PGA Championship

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After sloppy 73, Brooks Koepka admits sore knee is not showing much improvement


Brooks Koepka plays bunker shot on the 14th hole during the third round of Memorial.

Andy Lyons

Brooks Koepka admitted on Saturday at the Memorial Tournament that his left knee that has bothered him for more than a year still “has its moments.” Perhaps that explains why his game continues to have moments that are equally troublesome.

Koepka started out saying that inconsistency was holding him back, and there was plenty of evidence of that during a third-round one-over 73 at Muirfield Village Golf Club. Playing alongside Tiger Woods for a third straight day under sunny skies, Koepka opened double bogey-bogey, ran off five birdies in seven holes in the middle of the round, then finished the remainder in three over that included another double bogey. He is tied for 56th at four over. 

“Every once in a while a bit sloppy … but I feel it’s not that far away,” said Koepka, the two-time defending PGA champion who has fallen to No. 6 in the world.

Woods, he of the fused back, can tell his fellow Floridian that a reliable and repeatable swing requires optimum health, and Koepka eventually revealed that he isn’t there. He underwent an MRI on Monday between the two starts in Dublin, Ohio, and he said that it showed that the knee, which he first injured last March, isn’t much different than when he re-injured his patella tendon while slipping on concrete at the CJ Cup in South Korea, from which he subsequently withdrew.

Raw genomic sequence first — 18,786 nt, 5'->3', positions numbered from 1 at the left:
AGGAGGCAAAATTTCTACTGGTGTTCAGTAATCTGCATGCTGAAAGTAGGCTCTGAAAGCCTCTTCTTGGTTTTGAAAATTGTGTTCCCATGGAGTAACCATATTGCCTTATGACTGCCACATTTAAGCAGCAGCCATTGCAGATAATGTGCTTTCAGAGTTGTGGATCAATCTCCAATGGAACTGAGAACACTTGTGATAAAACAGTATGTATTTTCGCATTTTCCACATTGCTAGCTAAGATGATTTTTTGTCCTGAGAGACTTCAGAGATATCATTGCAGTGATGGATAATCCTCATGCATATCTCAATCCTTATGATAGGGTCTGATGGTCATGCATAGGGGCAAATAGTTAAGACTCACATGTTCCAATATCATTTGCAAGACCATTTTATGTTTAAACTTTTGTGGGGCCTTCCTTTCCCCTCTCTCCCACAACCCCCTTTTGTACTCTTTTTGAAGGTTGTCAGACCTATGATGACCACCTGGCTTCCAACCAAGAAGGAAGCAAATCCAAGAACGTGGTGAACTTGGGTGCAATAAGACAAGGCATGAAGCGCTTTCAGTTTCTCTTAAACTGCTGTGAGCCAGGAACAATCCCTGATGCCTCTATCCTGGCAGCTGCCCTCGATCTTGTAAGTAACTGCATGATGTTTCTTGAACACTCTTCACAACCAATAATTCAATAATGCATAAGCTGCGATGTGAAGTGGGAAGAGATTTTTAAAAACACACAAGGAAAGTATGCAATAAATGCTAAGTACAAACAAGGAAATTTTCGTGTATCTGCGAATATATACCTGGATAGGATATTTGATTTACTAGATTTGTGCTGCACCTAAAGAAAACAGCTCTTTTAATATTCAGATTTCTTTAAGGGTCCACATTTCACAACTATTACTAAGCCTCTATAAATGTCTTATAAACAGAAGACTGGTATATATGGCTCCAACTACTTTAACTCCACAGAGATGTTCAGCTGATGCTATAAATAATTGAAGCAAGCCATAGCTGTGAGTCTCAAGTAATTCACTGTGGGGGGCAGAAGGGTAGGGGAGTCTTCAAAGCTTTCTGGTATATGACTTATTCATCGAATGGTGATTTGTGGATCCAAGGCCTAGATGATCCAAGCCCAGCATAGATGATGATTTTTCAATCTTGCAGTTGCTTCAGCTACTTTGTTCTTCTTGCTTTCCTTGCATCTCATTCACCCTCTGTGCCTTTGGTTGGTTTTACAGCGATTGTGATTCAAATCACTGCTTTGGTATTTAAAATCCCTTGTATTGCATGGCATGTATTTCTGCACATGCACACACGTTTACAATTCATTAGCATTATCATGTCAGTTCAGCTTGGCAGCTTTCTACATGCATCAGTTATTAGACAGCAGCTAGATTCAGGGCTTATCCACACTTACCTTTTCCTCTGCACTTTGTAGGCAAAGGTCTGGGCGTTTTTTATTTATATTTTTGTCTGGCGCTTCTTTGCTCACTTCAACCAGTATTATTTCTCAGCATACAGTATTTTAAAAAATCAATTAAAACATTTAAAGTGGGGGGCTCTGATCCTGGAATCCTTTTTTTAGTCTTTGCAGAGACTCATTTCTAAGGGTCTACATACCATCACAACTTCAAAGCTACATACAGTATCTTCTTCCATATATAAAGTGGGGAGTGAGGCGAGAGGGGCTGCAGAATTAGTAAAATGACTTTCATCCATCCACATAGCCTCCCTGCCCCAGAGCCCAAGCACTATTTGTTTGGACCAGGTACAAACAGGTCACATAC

Koepka underwent stem cell treatment on the knee in August after the Tour Championship.

“Just wanted to check on it, see where it's at,” he said of the decision to have an MRI. “We got the results right after Korea, and then we just wanted to check, and nothing is improved, it's still the same. So we'll figure it out when we're done.”

By “done” he must mean at the end of the season. Which might come sooner than he’d prefer if he can’t post some better results. Koepka ranks 156th in the FedEx Cup standings and would miss the playoffs that include the top 125 players. His only top-10 of this truncated season came at the RBC Heritage when he finished seventh.

After the Memorial, he’ll have four starts remaining in the regular season, including defense of his double PGA Championship titles at TPC Harding Park in San Francisco.

Koepka, 30, still ranks among the most effective drivers of the golf ball, but his approach-the-green stats are well off. He ranked 11th on the PGA Tour last year at +.646 strokes gained but stands 148th at -.201 strokes this season.

The 14th and 15th holes reflected his struggles coming into the green. He doubled the former when his wedge from 122 yards found a greenside bunker, leading to a difficult downhill shot that he put into the rough. At the par-5 15th, after a perfect drive, he pumped his fairway metal to right of the green and the ball skittered out of bounds. He did well to save bogey.

He blamed his recurring trouble with getting to his left side on uphill lies for the wayward shot at 15. Then he mentioned the MRI and the status of his knee in the next breath. So there’s an issue of which only he knows the seriousness.

But he’s going to play on and, undaunted, continue to work on his game. Tough young man.

“You've got to play your way into it,” Koepka said. “When you don't have the results you want, you've got to go out here and find it. It's not like you're just going to sit at home and it's going to magically … you've got to work the put in, put the reps in and it will show eventually.”